On this day in 1951, Fred Schneider, singer and keyboard player for
new-wave band the B-52's, was born in Newark, Ga. Before
a B-52, Schneider studied forestry at the University of Georgia,
in a vegetarian restaurant and played in bands such as Bridge Mix
Legend has it that Schneider formed the band with Cindy
Wilson (guitar/vocals); her brother, Ricky (guitar); Kate Pierson
(organ/vocals); and Keith Strickland (drums) while
drunk on tropical concoctions. The band took its moniker
from the nickname of the bouffant, coiffured "beehive" hairstyle,
Pierson and Cindy Wilson began to wear.
Playing a stripped-down,
bass-less retro funk, the B-52's, whose lyrics were filled with '50s
trivia, caught on in dance clubs and colleges in 1977. Among the
many sonic signatures of the group's sound were the high, Yoko Ono-
like squeals and shrieks of
Cindy Wilson and Pierson and the sardonic talk-singing of Schneider.
After playing at the New York new-wave haven Max's Kansas City,
began garnering a cult following with their go-go boots and wild
moves; this led to them signing with Warner Bros. in 1979.
That year, the B-52's toured the U.S. and Europe on the strength of
debut album and its outlandish but catchy single,
Wild Planet (1980), featuring the hit "Private Idaho," and the
more danceable EP Party Mix (1981), both went gold and
solidified the B-52's following. The band was less successful with the
artier, less infectious Mesopotamia (1982), which was
Talking Heads' David Byrne.
The 1983 album Whammy was similarly less
popular than the band's first two albums and didn't break any new
musical ground. But the B-52's had far worse problems to deal with.
Ricky Wilson contracted AIDS and died in October 1985. After
Bouncing Off The Satellites went largely unnoticed, the band
a hiatus largely to resolve issues with its record label.
The group re-emerged on Reprise Records with 1990's Cosmic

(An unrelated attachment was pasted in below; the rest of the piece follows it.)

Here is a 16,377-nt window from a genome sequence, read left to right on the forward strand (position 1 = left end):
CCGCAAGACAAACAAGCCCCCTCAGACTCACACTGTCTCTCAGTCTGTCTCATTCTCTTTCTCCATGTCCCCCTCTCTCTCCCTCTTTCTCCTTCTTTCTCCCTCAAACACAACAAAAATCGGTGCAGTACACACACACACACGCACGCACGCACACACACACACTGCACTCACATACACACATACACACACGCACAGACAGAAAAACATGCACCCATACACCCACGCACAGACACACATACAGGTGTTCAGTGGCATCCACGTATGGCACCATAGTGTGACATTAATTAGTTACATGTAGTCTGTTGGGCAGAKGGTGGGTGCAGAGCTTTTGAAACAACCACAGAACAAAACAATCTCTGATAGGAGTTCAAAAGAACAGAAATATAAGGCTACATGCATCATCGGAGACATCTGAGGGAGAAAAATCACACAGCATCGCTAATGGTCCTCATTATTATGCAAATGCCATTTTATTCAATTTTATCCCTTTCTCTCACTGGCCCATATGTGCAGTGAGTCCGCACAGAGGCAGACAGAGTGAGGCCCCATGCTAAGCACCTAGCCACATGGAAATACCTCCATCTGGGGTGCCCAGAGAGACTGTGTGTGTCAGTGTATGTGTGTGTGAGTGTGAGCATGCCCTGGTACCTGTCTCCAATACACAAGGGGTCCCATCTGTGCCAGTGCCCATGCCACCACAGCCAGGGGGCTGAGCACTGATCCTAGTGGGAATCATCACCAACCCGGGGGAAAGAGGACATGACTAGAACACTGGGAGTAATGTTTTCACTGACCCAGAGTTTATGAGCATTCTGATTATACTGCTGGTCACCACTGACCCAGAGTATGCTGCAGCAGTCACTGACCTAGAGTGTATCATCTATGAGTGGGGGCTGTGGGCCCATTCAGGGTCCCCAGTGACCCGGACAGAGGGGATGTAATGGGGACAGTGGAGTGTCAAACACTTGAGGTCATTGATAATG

Thing and its accompanying tour. The group had Strickland
guitar and supplemented itself with auxiliary musicians in concert.
Shack"(RealAudio excerpt) went gold and was voted best
single of 1990
by Rolling Stone readers, who also voted the B-52's as
comeback of the year; the video for "Love Shack" later won several
MTV Video Music
Awards. In addition,
"Roam" went to #3 in the U.S., driving Cosmic Thing into the
5. Few people expected such a return from a band that many had
as a novelty act.
In 1991, Schneider released an eponymous solo album.
When the group released Good Stuff in 1992, Cindy Wilson
elected not to join the accompanying tour. In 1994, the BC-52's (a
one-time only billing) had a hit with "Meet the Flintstones" from "The
Flintstones" movie. Two years later, Schneider released another solo
album, Just Fred, which was produced by Steve Albini. He also
contributed the track "Coconut" to a 1995 Harry Nilsson tribute
For The Love of Harry: Everybody Sings Nilsson.
In 1998, the
B-52's issued the greatest-hits album Time Capsule: Songs For a
Future Generation, which included
HREF="http://www.addict.com/music/B52s/Debbie.ram">"Debbie"(RealAudio excerpt), a new track inspired by
Blondie's Debbie Harry, with whom Schneider shares today's
The B-52's, with Cindy Wilson back in the fold, recently went on tour,
co-headlining with the Pretenders. "It'll be good to get out there and
shake my can," Schneider said about the band's first official tour in
Other birthdays: Delaney Bramlett (Delaney & Bonnie), 59; Deborah
Harry (Blondie), 53; and Roddy Bottum (Faith No More), 35.